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Jesus' baptism as protest ritual: A sermon based on the work of the Christianity Seminar

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By Alexis James Waggoner

Director or Marketing and Digital Education, Westar Institute

This piece is based on a sermon given in my role as Minister with the Christian Church (Disciples of Christ), which I perform in addition to my work at Westar. I endeavored to use Westar scholarship to inform and engage the congregation, inviting them into a new, historically-grounded, way of understanding baptism. Westar scholars and Seminars provide insight into topics and issues that can easily be translated for application to the life of the church.

 

Why was Jesus baptized? In light of the work Westar scholars have done on this topic recently, I posed this question to my congregation. But before we can begin to understand the answer to this question — at least in a Congregational context — I think we have to step back and ask, “Why are we baptized?” 

 

There’s not necessarily a right or wrong answer, but I can come up with a couple common reasons: It’s part of entering the community of faith; it’s part of the process of “salvation” (however we understand that!); I’ve also heard it described as an outward demonstration of an inward experience. But often the answer those of us who have been baptized might fall back on is, we did it because Jesus did it; we follow his example. 

 

So then we’ve come full circle and are back at our original question: why was Jesus baptized?? When looking through the lens of Jesus’ life, the reasons explored above fall flat. 

Entering a community of faith? He already had - he was a Jewish man at this point, he would have already been presented at the temple. Part of salvation? However we would define or describe salvation I don’t think Jesus “needed” it, or would’ve understood it the way we do. It was an outward demonstration, of course, but of what?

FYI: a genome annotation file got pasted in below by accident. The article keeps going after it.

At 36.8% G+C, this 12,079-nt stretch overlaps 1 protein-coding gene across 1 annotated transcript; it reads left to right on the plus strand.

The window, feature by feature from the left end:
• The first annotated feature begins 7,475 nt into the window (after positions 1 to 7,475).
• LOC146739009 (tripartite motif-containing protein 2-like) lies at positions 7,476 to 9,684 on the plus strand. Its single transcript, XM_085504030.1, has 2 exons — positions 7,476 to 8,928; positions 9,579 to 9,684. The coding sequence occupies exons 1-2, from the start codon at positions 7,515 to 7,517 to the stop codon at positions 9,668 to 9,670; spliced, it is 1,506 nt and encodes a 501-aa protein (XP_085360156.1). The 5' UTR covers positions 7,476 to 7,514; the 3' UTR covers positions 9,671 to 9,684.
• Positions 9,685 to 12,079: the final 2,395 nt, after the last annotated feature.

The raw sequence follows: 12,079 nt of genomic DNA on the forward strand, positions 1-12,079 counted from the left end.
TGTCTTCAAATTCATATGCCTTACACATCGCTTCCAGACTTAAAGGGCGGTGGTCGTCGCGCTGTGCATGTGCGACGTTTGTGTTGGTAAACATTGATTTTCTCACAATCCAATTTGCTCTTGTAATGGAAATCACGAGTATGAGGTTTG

Taking off 21st Century glasses

 

And here is where the work of the Christianity seminar helped me illuminate things for my congregation. Because as with so many things in the scriptures, we have to take off our 21st century glasses and try, as faithfully as we can, to go back in time. When we do, we find that the author of Mark is concerned with Jews who are living under Roman occupation, even under persecution. Mark does away with the birth narrative and kind of just jumps in right with the story of Jesus’ baptism — starting off with Jesus’ actions. You can see how this would be helpful for a community experiencing persecution to remember the “good news” of Jesus’ life — in the face of opposition of wars and rulers and enemies. 

 

Then there are the titles. Mark labels Jesus as “Christ” and “Son of God” — for people in that time these titles are not interesting. What’s interesting is who they’re applied to. These titles meant “god’s anointed” and were commonly used for rulers at the time. But “god’s annointed-s” didn’t usually come from seemingly nowhere, into the water, into the desert, and then on to an itinerant lifestyle of ministry. These titles are a way of both foreshadowing Jesus’ nature, and also the author’s way of getting kind of a jab in at the rulers of the day.

 

Background of bathing

 

Another bit that might help us better understand what Jesus was up to in this baptism story is to note that “baptism” is a transliteration. It’s not the translation or interpretation of what was going on. In his work, Westar scholar Hal Taussig has pointed out that a more consistent title would be, “John the bather.” And if we dig a bit, here again we find that ritual bathing was not unusual at that time, but it’s the meaning it took on, that speaks to us today. 

 

Most of us are probably familiar with the idea of Roman baths - a communal experience where yes, you got physically clean, but it was also about being with others, telling stories, sharing sadnesses. And people wouldn’t have had to necessarily go to an “official” bath house - archaeologists have discovered neighborhood and communal bathing pools between houses, shared spaces. As Taussig said in his presentation to the Christianity Seminar during Westar’s Fall Meeting, "In these settings, often the being together itself provided a sort of cleansing in the bathers lives” beyond just being physically clean.

 

Bathings in faith practice

 

And as you might imagine, something that was so important to the life of the community got brought over into the life of faith as well. Before John and Jesus, and our own questions of what we now call “baptism," the Jewish faith community, and others, were using these bathing rituals as part of committing to their way of living. Both non-Israel women and men bathed when they joined the community of Israel, as a way of washing away their past and acknowledging their new community with its own commitments and beliefs.